A genomic DNA was extracted from Bacillus subtilis 168. Using the extracted gene as a template, a 1.5-kb DNA fragment (A), on the genome, adjacent to the sigf gene (Base No. 2442658←2443425) at the upstream end thereof and a 1.5-kb DNA fragment (B) adjacent to the sigf gene at the downstream end thereof were multiplied. Separately, a 0.9-kb DNA fragment (C) containing a chloramphenicol resistant gene was multiplied using plasmid pC194 as a template. The fragments (A), (B), and (C) were serially ligated in this order, through SOE-PCR, to thereby prepare a 3.9-kb DNA fragment. The Bacillus subtilis 168 was transformed using the thus-obtained DNA fragment through a competent method. The transformed Bacillus subtilis 168 was cultured on an LB agar medium containing chloramphenicol, and the colonies were isolated as a transformant. The resulting transformant was confirmed through PCR and sequencing to have a genome in which the region containing the sigF gene (2442632-2443318) had been deleted and substituted by the chloramphenicol resistant gene. Separately, each of the following regions on the genome was deleted and substituted by the chloramphenicol resistant gene in a manner similar to that described above: a region (1604136-1604976) containing the sigE gene (1604166→1604885), a region (1347781-1348081) containing a substantial part of the spoIISB gene (1347913←1348083), a region (70537-73018) containing a substantial part of the spoIIE gene (70536→73019), a region (1605083-1605877) containing a substantial part of the sigG gene (1605025->1605807), a region (2652156-2652723) containing the spoIVCB gene (2652262→2652732), or a region (2652156-2701031) containing a region from the spoIVCB gene to the spoIIIC gene (2652262→2701023), to thereby prepare a microorganism in which a gene participating in sporulation is deleted.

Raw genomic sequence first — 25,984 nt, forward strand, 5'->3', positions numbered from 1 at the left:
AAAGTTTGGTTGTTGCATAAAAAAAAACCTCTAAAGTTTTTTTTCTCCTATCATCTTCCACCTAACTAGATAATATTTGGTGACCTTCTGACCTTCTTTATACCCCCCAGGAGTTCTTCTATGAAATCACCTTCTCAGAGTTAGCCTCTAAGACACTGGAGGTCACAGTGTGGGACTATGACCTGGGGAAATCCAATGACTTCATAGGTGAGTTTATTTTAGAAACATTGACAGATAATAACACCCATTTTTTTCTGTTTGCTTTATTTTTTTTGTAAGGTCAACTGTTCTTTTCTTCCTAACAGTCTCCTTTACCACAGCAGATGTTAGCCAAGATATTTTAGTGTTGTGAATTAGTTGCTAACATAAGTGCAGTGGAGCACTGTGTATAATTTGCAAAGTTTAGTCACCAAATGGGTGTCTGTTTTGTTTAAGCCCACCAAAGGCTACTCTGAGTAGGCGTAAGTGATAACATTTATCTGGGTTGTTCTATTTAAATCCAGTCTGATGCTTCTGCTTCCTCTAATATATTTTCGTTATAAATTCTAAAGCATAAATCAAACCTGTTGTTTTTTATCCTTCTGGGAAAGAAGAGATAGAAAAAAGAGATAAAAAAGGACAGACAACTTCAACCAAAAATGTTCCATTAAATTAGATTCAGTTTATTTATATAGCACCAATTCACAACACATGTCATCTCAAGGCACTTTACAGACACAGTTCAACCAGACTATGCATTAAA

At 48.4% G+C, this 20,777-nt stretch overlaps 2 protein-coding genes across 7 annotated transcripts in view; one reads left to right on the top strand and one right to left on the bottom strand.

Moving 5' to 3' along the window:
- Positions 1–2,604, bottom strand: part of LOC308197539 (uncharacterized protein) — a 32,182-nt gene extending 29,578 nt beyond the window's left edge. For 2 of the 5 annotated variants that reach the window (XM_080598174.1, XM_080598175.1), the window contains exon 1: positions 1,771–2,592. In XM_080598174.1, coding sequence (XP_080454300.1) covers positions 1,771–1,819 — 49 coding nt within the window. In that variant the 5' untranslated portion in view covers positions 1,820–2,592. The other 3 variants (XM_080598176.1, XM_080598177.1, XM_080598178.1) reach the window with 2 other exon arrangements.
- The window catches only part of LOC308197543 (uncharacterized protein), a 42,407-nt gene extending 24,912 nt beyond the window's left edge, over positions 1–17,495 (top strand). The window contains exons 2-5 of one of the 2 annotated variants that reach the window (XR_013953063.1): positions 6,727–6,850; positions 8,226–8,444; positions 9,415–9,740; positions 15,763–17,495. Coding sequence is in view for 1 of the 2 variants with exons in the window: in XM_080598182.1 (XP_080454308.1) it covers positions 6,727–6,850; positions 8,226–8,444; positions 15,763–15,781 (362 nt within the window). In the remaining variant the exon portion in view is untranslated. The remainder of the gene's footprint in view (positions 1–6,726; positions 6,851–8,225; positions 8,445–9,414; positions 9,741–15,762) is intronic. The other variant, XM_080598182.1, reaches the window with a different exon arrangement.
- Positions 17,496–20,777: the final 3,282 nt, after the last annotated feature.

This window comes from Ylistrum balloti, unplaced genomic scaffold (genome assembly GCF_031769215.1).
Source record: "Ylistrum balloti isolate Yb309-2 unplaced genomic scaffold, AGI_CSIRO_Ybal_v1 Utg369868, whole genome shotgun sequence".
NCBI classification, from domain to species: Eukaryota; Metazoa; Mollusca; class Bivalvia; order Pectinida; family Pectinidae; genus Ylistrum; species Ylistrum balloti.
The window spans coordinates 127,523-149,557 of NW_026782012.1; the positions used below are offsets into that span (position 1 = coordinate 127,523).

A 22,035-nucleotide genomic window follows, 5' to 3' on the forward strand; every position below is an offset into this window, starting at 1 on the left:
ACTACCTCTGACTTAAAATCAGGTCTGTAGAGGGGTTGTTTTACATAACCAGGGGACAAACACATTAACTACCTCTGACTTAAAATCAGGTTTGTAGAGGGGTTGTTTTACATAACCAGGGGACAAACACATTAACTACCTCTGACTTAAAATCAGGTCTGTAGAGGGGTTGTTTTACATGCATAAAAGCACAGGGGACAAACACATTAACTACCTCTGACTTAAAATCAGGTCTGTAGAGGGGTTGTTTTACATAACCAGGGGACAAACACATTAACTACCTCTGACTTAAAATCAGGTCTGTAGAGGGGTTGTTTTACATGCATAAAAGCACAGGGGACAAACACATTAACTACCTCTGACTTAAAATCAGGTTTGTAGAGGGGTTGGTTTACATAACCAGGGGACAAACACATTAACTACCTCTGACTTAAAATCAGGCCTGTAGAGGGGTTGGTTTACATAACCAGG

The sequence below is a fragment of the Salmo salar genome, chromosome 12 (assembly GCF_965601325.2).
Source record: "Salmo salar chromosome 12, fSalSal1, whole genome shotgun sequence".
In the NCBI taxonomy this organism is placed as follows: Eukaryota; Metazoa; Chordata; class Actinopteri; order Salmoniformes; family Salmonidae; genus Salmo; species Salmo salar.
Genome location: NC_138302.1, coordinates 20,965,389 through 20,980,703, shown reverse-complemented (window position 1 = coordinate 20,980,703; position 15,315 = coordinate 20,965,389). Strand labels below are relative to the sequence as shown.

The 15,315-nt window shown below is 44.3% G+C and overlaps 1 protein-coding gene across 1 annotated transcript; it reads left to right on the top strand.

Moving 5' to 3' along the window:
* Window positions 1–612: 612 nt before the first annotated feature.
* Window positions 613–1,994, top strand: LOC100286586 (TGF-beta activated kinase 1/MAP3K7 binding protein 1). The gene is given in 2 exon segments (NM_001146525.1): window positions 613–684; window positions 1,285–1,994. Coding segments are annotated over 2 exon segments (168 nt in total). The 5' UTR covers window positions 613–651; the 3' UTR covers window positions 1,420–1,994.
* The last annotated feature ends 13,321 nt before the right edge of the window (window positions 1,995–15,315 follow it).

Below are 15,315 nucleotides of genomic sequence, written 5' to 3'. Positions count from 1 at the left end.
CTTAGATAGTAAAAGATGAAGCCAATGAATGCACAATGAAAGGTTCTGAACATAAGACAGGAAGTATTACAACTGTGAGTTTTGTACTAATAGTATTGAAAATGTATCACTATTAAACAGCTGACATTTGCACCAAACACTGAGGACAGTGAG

A DNA fragment (3.1 kb) of the alkaline cellulase gene derived from Bacillus sp. KSM-S237 (Japanese Patent Application Laid-Open (kokai) No. 2000-210081) was introduced into a shuttle vector pHY300PLK at the cleavage point of restriction enzyme BamHI, to thereby prepare a recombinant plasmid pHY-S237. The plasmid was incorporated through the protoplast method into each of the gene-deleted microorganisms prepared in Example 1 and Bacillus subtilis 168 serving as a control. The thus-obtained microorganism was incubated overnight under shaking at 37° C. in an LB medium (10 mL). The resultant culture solution (0.05 mL) was inoculated to 2×L-maltose medium (50 mL; 2% trypton, 1% yeast extraction, 1% NaCl, 7.5% maltose, 7.5-ppm manganese sulfate 4-5 hydrate, 15-ppm tetracyclin), followed by incubation for three days under shaking at 30° C. After completion of incubation, the cells were removed from the culture solution through centrifugation, and the alkaline cellulase activity of the supernatant was measured to determine the amount of alkaline cellulase secreted outside the cells during incubation. As a result, as shown in Table 3, all of the microorganisms in which a gene participating in sporulation had been deleted were found to secrete an increased amount of alkaline cellulase as compared with the control microorganism Bacillus subtilis 168 (wild type). 3 TABLE 3 Site of the Amount of alkaline cellulase Deleted gene gene (kb) secreted (relative value) sigE 1,604 217 sigF 2,443 212 spoIISB 1,328 140 spoIIE 71 216 sigG 1,605 163 spoIVCB - spoIIIC 2,652-2,701 141 spoIVCB 2,652 141 None (wild type) — 100INDUSTRIAL APPLICABILITY